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BadenP

"This is not a place for Woosies."

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Several new posters have recently stated that they feel attacked or put down when they ask a question in this forum. I know almost 7 years ago when I first joined this forum I kinda felt the same, but not anymore. Look, if you ask a question or offer an opinion about anything in any forum you better expect to get opposite views or detailed directions of exactly what to do to solve your problem. The trick is not to take any criticism too seriously or personally, afterall we are nothing more than a bunch of USERNAMES who have no real influence on each others lives.

 

What we do share is a love of Scouting, that is the bond that brings us all together. With all the different experiences and styles represented in this forum the trick is to use what suggestions are useful to you and ignore the rest. Still it is human nature for certain discussions to get a little heated or too personal for some, and thats what the moderators are for, to referee. Anyway I have always enjoyed this site, gotten some great information I have used with my troop and crews which I thank the many posters on this site for, even the ones I may disagree with sometimes. Eagle83, lilizard and other new members hang in there it just gets better with time.

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We are all associated with "BOY" Scouts, are we not? I've found that one of the ways boys and men interact is to give each other a hard time, particularly if they like each other. I don't know if it is all a test or some other strange freak of nature. It doesn't tend to work as well when interacting with women. My son is only eight, and he gets it. We now regularly tease and give each other a hard time when we are playing, and we know we are playing. We don't do that with mom, at least not in the ame way. It is strange that as we get comfortable with using this forum, in the normal Scouting spirit we get used to, we'll hit on someone here just as we do when out on a campout with the other guys!!

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It's not that bad. Yes, people tend to be a bit more blunt when veiled by screen names, and some of us (myself included) do engage in some "slightly exaggerated" hyperbole. We have...

 

...folks who seem to think that Scouting is doomed because it no longer exactly like it was in 1916.

 

...folks who believe that National can do no right.

 

...folks who aren't even Scouters telling the rest of us why we're wrong.

 

...folks who seize upon a point of logic and WON'T... LET... GO!

 

...and folks who are overly blunt to the point that they come across as bitter.

 

But at the same time, they are probably some of the most informed Scouters you'll find anywhere. A few of them have probably forgotten more about Scouting than I have ever learned. And usually, if they aren't on an I/P thread, they will apologize if they have somehow crossed a line.

 

 

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Good post BadenP.

 

I have also noticed that many disagreements happen on the forums because some do not wish to believe that there are problems out there in the Scouting world. I have had the pleasure of corresponding with some folks; folks who had issues with Scouting - those folks who are told by others that they are just sour grapes. But I have personally found out who some of these folks are. Some turned out to be the ones who were directly affected by membership fraud and other council funny business that seems to happen at the professional level. They are usually the ones who were dismissed for whistle blowing while the perpetrators instead of being held accountable were promoted with a raise instead. Does this happen in all councils? No. But it does happen and I sympathize with these folks as some of the same stuff has happened in my council. But that's the point that is missed - there are some crooked things happening in some council's - things others find hard to believe. But make no mistake, the problems do exist.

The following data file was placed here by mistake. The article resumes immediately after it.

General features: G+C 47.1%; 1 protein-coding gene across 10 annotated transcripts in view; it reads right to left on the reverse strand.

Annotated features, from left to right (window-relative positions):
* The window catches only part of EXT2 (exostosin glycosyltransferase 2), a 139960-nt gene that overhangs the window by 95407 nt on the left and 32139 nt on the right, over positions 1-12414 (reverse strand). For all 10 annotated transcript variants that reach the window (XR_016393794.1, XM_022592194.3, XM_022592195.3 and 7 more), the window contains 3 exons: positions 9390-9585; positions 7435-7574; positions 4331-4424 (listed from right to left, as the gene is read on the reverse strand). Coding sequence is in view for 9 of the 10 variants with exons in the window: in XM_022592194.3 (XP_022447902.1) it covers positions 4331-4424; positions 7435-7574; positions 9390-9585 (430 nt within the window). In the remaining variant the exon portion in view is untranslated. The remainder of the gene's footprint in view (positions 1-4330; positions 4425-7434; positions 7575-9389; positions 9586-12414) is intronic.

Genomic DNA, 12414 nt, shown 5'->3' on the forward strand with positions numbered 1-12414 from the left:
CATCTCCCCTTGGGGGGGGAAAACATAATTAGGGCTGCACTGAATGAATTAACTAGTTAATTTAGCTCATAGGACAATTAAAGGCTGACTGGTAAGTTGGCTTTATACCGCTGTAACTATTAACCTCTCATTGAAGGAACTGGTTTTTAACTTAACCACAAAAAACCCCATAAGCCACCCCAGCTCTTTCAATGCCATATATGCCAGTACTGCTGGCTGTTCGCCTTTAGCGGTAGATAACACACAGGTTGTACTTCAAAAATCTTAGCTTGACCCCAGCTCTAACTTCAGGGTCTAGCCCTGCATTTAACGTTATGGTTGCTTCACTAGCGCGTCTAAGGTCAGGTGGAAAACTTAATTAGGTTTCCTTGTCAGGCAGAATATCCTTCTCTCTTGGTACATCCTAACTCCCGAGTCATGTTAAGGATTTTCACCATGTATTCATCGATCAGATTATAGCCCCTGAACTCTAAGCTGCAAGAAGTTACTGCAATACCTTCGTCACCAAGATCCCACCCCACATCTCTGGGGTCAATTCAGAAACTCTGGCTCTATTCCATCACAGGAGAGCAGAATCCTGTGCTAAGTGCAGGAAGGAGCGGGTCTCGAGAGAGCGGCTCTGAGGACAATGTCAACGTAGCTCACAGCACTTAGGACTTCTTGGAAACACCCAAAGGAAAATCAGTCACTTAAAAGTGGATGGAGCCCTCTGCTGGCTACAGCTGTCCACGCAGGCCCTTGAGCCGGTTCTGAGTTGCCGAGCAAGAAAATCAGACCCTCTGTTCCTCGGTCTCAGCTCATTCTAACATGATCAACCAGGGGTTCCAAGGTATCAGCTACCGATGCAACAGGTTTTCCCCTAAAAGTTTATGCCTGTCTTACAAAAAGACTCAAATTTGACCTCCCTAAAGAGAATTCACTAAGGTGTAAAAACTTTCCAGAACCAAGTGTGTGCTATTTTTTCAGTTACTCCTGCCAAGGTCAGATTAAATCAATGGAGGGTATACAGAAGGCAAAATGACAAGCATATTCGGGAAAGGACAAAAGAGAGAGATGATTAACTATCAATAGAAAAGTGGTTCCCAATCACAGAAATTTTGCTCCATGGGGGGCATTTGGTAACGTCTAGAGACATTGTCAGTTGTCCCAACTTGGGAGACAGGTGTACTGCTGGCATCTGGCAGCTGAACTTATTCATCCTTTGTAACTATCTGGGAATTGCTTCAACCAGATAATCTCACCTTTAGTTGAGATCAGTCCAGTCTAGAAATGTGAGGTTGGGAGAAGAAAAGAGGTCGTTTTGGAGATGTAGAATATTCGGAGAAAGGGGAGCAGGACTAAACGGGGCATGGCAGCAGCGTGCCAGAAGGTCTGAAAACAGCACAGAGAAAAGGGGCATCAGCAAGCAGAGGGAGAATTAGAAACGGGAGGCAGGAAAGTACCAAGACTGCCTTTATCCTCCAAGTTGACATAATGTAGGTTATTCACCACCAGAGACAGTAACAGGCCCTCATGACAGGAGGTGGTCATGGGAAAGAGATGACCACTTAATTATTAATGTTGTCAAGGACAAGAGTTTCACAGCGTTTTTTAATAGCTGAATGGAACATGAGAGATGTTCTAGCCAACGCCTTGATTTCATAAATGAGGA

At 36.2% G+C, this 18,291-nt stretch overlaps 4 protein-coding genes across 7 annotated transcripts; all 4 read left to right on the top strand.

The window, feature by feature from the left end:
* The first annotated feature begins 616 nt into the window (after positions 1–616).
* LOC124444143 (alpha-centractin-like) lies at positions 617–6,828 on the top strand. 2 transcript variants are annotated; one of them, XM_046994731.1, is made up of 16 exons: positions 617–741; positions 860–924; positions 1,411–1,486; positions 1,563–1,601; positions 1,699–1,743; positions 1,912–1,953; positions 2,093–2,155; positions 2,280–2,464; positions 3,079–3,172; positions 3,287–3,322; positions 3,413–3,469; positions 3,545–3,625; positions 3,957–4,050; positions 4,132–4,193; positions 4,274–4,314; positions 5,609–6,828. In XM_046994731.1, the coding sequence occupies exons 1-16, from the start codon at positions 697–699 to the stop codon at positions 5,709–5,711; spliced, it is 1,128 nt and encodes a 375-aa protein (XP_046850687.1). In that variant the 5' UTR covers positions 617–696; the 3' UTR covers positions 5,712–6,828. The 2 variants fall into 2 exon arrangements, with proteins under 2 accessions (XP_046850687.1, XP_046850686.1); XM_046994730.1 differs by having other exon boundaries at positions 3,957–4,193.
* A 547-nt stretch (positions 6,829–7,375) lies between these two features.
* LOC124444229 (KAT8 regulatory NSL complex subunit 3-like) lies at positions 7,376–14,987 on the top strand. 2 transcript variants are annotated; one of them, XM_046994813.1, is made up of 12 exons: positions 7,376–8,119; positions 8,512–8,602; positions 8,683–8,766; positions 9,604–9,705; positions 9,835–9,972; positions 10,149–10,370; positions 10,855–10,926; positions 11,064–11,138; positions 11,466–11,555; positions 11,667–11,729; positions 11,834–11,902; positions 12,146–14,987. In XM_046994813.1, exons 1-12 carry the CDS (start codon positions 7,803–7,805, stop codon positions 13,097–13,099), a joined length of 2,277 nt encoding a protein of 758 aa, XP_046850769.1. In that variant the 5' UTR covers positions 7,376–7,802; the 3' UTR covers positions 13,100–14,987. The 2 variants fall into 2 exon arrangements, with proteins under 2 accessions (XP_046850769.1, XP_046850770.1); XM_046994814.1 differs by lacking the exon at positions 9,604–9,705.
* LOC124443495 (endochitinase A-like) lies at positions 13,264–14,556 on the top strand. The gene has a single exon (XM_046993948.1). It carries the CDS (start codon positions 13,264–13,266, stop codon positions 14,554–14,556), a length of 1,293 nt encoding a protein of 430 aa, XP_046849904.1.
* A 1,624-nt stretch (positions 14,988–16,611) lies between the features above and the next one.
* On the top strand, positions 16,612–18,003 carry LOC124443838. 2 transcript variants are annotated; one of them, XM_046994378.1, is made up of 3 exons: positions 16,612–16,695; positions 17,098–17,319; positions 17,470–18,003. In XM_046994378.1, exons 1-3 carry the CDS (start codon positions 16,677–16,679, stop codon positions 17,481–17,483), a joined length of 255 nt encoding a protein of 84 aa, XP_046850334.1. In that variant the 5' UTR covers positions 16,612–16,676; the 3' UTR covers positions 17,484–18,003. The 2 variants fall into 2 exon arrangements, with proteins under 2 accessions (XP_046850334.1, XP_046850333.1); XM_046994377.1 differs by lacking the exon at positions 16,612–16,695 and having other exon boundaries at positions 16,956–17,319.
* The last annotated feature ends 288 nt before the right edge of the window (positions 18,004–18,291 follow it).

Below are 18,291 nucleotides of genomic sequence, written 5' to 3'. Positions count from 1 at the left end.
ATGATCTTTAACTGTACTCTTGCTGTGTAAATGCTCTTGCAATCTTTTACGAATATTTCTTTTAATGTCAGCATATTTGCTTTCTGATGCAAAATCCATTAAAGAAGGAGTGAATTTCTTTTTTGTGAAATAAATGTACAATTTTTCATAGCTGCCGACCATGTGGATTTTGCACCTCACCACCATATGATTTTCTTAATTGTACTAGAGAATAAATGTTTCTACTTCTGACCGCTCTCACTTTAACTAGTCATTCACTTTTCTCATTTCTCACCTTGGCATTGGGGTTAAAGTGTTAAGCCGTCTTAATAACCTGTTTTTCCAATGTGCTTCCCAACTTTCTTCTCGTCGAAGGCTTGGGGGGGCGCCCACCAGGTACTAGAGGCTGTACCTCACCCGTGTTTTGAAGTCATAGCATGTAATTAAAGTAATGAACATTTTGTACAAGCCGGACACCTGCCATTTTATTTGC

Luckily Good Scouting does prevail in this country. And perhaps the problem areas in Scouting are simply a microcosm and not a norm. I want to believe this.

 

This forum has been helpful to me especially when someone sends me a personal message letting me know that they have experienced some of the same things and offer their input on how they dealt with it.

 

Scouting has made it 100 years. I hope it continues another 100 years. One reward of Scouting for me is when sometimes during a Scout meeting, a stranger visits. He is usually a young man sometimes dressed in a business suit. Sometimes he comes wearing a military uniform. And then you realize he was once a Scout. He is all grown up. They all come to see that their Troop is still alive and they are glad to see that some of their old leaders are still around. Those are the rewards only a veteran Scout leader can understand. It's that reward that compels a volunteer to continue Scouting - you can see the fruits of your guidance as you made an impression on a boy.

 

Abel

 

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As a newbie myself I can attest that this may not be a place for woosies but it is a place for the raw metal to be forged with the heat and wisdom of experience that exists on this forum. Yes a thick skin may be required but if you want to be the best it should not be easy. And even the curmugeons on the board have the boys best interests at heart what more can you ask of a group?

 

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Forums are like people. Some are hyper happy , some are average, some are grumpy, some are smart asses.

 

Each and every one can be great freinds...once you get to know them.

 

I used to have a guy att work I just didn't like,. He was a smart ass. Every comment had a sharp edge to it. Later after he died, I found out he really liked me. Turns out he was smart -ass with me because he was relaxed and just trying to be funny .

 

Thing is, I will laugh and joke with my friends and we cut each other down, but in a freindly way. The key is, we can hear the good natured jokingnes in our voices.